Health Powered Kids a part of Healthy Kids Day at the YMCA – Willmar, MN

Choosing healthful snacks is a habit that can benefit kids every day as they grow. But to a lot of kids and teens, a snack is a bag of chips, some cookies or other high calorie, low nutrient food. Kids are eating more snacks than ever and their calorie intake from those snacks has nearly doubled over the last 30 years. Unfortunately, the extra snacking has contributed to individuals becoming overweight in our society.

Which is why, as part of Healthy Kids Day at the YMCA in Willmar, MN approximately 100 kids and their families took the time to learn about Allina Health’s Health Powered Kids program and
the importance of healthful snacks. “We came up with a healthy trail mix that families could make together that would provide them with energy throughout the day,” says Amber Chevalier, ReYou Program Wellness Care Guide at Rice Memorial Hospital.  “We also had kids sign the pledge to ‘Eat Right and Move More‘ and asked their parents to hold them accountable.”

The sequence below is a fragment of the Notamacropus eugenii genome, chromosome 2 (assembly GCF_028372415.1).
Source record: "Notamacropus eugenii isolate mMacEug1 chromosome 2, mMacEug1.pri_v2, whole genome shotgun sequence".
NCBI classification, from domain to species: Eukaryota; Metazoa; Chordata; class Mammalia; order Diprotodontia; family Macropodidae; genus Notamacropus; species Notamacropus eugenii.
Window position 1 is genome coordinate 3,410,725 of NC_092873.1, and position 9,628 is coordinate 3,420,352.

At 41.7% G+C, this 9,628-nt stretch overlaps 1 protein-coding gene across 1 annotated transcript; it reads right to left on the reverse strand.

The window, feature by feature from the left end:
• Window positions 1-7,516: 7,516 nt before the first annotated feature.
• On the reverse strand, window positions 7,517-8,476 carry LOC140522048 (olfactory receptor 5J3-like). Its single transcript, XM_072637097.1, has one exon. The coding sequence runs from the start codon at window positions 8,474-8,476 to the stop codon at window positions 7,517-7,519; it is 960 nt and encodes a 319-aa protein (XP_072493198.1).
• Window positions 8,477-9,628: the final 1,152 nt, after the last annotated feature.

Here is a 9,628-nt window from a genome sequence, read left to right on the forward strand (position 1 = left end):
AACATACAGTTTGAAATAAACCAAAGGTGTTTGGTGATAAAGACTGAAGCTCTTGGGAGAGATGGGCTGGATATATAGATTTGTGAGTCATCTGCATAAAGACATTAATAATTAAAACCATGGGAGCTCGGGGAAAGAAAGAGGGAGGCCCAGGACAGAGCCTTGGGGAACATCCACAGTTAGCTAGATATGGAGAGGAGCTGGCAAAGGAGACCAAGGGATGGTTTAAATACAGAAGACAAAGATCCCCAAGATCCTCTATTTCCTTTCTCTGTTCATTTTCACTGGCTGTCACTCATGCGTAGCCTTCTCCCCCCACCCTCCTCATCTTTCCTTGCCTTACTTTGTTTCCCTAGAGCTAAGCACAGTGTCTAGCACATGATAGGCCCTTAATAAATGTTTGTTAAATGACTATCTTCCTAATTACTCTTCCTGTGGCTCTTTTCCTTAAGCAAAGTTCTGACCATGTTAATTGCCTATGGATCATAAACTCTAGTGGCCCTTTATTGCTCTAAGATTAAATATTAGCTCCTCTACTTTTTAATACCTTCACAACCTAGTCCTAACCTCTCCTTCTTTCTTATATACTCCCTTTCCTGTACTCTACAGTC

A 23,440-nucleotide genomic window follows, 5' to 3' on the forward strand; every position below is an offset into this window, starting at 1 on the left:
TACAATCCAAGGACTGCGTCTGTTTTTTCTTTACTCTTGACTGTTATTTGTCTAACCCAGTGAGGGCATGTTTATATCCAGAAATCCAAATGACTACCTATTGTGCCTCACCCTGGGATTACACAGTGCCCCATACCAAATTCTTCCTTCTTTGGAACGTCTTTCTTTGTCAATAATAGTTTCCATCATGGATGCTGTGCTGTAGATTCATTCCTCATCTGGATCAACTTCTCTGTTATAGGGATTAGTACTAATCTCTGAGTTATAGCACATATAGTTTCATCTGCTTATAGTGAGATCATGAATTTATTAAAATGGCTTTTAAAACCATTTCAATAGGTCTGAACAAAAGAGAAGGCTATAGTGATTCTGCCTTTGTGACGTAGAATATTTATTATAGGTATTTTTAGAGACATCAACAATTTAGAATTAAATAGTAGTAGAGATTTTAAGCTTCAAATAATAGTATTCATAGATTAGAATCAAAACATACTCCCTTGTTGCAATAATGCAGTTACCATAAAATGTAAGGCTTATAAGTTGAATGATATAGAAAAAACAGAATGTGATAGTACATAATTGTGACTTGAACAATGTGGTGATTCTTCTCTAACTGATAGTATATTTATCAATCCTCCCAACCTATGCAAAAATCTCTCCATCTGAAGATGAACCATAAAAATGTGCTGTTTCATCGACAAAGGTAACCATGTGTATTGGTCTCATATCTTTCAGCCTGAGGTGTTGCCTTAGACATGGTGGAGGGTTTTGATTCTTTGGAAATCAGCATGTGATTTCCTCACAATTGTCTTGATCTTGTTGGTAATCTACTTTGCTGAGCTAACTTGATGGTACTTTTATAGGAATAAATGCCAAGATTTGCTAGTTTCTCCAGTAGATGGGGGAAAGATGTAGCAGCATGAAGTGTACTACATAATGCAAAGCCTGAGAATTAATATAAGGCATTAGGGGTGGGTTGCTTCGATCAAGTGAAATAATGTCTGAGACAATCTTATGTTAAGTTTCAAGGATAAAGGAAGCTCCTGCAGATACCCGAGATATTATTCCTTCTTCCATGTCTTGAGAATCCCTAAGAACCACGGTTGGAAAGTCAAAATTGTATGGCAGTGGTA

The YMCA plans to incorporate Health Powered Kids lessons and Power Chargers into their summer day camp as well.

While snacking isn’t bad for kids, it’s important to be mindful about the kinds of snacks they have. Snacking can help kids stay focused at school and while doing homework, and give them a nutrition boost for the day. Healthful snacks are ones that fit into the five food groups. For example, string cheese (dairy) and carrot sticks (vegetable). Potato chips may start out as a healthful vegetable but after processing, it becomes high in calories, fat and sodium.

Health Powered Kids tools you can use:

  • Visit to access online lessons and resources.
  • Share an activity from with a personal note to your child’s teacher, school nurse, Scout leader, sports coach, camp counselor or daycare provider.

Our 2014 user survey indicated that 88 percent of respondents found Health Powered Kids “essential,” “very helpful” or “helpful” in improving health at their home, school or organization.  Healthier starts at